1) America is founded via violent revolution;

2) Its Founders create a foundation via a constitution--its preamble is rather noble, providing for the 'general welfare';

3) Certain people, mostly imported slaves, are not really counted;

4) Amendments to this constitution are adopted--somehow, the Founders hadn't thought of their provisions when the thing was first written--was this on purpose?

5) Many of these amendments are pretty basic, providing for 'rights' which weren't in the original constitution;

6) Ancient Rome is looked to institutionally, especially something called the Senate;

7) Certain types of humans--even those born in America--don't get some of these rights, not until pretty recently;

8) Leaders in three parts of government are mostly elected, some not;

9) The amended constitution is put in a glass case for tourists to look at;

10) Some of the words in the constitution are old-fashioned but still seen as THE law, period, causing some pretty smart people to see their effect as suicidal.

You get the picture; in 2016 a regularly changed rule book created by a few Caucasian men (only) is expected to keep a large continent-sized country civilized.

But, that country is sometimes pretty uncivilized, including about putting people in positions in parts of its constituted government so its rule book can be enforced and/or interpreted today.

Ironically, one of those parts of government, this big court deal has already ruled that one of those afterthought rights about speech makes something now called 'the donor class' able to use its great wealth to tell other classes what and who's best for the whole society.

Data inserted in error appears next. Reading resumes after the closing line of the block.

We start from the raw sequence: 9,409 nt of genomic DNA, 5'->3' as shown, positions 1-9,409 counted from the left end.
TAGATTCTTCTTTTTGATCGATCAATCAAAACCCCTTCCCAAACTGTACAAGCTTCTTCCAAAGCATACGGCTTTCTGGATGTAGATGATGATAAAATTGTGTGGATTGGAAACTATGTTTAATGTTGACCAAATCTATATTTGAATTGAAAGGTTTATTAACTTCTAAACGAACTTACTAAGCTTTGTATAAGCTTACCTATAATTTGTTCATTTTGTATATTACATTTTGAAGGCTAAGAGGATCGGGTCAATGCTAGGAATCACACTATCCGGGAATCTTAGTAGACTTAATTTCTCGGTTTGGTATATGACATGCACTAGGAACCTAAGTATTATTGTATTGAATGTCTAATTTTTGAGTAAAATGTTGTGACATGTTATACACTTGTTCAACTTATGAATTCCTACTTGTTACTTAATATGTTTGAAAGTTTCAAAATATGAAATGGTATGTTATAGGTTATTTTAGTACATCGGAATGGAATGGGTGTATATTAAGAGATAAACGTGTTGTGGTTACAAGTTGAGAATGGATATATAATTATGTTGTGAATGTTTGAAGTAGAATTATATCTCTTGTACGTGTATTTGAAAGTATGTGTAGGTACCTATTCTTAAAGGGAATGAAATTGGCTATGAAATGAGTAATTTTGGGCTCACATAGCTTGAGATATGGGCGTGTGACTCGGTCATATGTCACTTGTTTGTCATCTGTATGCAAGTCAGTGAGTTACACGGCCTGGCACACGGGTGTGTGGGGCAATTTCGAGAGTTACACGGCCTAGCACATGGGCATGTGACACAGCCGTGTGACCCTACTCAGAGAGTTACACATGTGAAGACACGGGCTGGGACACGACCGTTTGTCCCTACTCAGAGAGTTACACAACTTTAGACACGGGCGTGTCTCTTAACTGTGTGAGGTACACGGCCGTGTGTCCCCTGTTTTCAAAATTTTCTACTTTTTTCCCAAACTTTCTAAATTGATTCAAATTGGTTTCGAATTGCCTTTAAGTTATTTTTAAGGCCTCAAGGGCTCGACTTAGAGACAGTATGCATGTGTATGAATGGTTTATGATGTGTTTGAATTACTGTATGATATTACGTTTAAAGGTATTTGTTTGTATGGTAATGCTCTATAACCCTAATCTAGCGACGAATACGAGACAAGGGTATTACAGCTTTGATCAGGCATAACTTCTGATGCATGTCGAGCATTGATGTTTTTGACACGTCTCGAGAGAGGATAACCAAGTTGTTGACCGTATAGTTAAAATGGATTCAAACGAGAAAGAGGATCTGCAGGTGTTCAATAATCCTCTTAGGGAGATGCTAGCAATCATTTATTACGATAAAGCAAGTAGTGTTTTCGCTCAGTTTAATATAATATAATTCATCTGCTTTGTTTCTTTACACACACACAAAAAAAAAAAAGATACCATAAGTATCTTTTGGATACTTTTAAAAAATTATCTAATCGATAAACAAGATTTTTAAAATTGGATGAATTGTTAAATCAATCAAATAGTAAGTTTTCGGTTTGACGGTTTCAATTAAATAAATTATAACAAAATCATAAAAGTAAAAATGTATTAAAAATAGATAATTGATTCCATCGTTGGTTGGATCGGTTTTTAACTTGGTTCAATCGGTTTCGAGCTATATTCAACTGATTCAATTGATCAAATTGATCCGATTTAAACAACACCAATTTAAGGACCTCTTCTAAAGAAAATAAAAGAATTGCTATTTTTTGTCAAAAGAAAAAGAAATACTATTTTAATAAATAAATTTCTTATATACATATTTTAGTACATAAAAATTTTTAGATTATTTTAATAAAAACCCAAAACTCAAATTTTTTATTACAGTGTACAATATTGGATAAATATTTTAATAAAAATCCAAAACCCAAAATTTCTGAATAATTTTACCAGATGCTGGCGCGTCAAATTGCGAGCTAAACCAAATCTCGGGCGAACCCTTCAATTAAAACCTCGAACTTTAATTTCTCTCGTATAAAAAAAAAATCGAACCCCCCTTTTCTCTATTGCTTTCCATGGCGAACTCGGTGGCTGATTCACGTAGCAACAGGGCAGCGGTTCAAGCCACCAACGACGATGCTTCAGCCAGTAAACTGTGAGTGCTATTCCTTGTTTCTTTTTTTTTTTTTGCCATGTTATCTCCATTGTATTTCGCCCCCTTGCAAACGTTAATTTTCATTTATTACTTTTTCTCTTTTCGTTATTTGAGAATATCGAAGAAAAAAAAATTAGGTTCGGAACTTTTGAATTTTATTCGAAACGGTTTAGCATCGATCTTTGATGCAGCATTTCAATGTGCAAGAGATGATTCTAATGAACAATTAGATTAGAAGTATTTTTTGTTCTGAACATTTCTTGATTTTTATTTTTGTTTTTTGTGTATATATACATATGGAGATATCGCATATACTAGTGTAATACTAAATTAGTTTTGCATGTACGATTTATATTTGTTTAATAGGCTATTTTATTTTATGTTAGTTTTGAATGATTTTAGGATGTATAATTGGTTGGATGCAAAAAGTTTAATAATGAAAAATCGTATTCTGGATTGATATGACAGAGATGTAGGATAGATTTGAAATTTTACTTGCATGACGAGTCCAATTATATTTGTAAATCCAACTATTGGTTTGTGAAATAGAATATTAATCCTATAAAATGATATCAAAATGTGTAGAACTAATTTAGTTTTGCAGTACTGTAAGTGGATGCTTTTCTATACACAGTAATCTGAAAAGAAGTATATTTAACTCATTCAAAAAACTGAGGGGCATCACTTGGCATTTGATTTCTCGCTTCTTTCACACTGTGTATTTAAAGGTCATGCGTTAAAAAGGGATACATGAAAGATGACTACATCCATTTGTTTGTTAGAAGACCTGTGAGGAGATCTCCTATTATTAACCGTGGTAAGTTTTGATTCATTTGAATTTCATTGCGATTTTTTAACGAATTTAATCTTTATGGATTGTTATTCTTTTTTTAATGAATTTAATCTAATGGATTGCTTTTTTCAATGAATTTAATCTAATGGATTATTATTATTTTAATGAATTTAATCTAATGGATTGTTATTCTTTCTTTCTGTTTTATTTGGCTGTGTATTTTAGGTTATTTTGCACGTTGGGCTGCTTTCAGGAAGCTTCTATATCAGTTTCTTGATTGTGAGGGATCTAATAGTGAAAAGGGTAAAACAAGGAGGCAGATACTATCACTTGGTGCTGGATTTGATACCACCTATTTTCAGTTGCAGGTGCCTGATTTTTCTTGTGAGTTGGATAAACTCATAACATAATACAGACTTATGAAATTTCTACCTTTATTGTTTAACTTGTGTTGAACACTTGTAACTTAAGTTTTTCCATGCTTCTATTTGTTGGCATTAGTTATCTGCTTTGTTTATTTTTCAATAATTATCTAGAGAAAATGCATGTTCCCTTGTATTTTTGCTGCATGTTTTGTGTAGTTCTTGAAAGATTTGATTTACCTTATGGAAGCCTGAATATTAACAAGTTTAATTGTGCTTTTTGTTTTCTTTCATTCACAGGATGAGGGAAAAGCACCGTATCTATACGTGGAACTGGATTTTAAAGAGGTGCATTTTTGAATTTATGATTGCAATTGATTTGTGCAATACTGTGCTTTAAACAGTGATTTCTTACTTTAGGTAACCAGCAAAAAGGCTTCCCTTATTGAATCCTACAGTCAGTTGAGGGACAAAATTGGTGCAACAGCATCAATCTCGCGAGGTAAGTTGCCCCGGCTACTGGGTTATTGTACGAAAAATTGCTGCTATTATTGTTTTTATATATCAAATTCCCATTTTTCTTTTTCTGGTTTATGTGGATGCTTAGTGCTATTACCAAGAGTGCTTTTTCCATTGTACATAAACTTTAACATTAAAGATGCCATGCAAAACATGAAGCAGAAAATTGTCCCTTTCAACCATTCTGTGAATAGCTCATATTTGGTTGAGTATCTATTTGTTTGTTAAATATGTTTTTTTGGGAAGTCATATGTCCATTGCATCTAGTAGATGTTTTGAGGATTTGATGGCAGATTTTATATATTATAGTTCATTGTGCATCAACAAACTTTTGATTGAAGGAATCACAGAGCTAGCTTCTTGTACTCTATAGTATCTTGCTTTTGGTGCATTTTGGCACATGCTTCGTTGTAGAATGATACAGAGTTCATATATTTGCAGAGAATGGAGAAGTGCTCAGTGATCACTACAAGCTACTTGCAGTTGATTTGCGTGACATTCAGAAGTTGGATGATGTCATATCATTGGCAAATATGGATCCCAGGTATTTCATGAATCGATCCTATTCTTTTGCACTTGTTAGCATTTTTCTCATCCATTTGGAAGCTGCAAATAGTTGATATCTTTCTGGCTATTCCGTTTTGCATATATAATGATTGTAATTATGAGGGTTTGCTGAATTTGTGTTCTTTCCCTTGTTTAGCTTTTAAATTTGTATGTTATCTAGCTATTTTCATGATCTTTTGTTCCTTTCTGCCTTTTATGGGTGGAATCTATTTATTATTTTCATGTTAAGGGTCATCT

The Beatles
The Beatles

The Beatles were an English rock band, formed in Liverpool in 1960. With members John Lennon, Paul McCartney, George Harrison and Ringo Starr, they became widely regarded as the foremost and most influential act of the rock era. | The Beatles, Music, Legend, Icon, John Lennon, Paul Mccartney, George Harrison, Ringo Starr, Rock, 1960,

A Revolution

This brings us to some modern day Senecas, saying another revolution's needed, a non-violent one.

Back to this business of mobs.

Whichever one you belong to, by choice of default, be humble and know that the only hope for a large free society is for mobs to find the things they agree on, and go from there.

Postscript: The best way to do this may be suggested by another story, one that's far less depressing than Seneca's; it's from a movie called 'A Hard Day's Night', starring The Beatles.

Ringo, the outcast of the group--let's call it the 'fab four'--is the center of the story; he's feeling rather left out. He finds himself in the middle of the chaos of fame and fortune, at a party celebrating that fortune's favors; he's approached by a journalist who asks him if he's a 'mod' or a 'rocker', two mob names from that era. Ringo replies: "I'm a mocker."

Be like Ringo, and take it all less seriously, especially your self, and the mob you find yourself in. Later, Ringo's fully a part of the Beatle 'society', and joins in agreement with their motto:

'The love you take is equal to the love you make.'

Join the mockers, THE mob of choice.

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Updated May 6, 2017 5:51 AM EDT | More details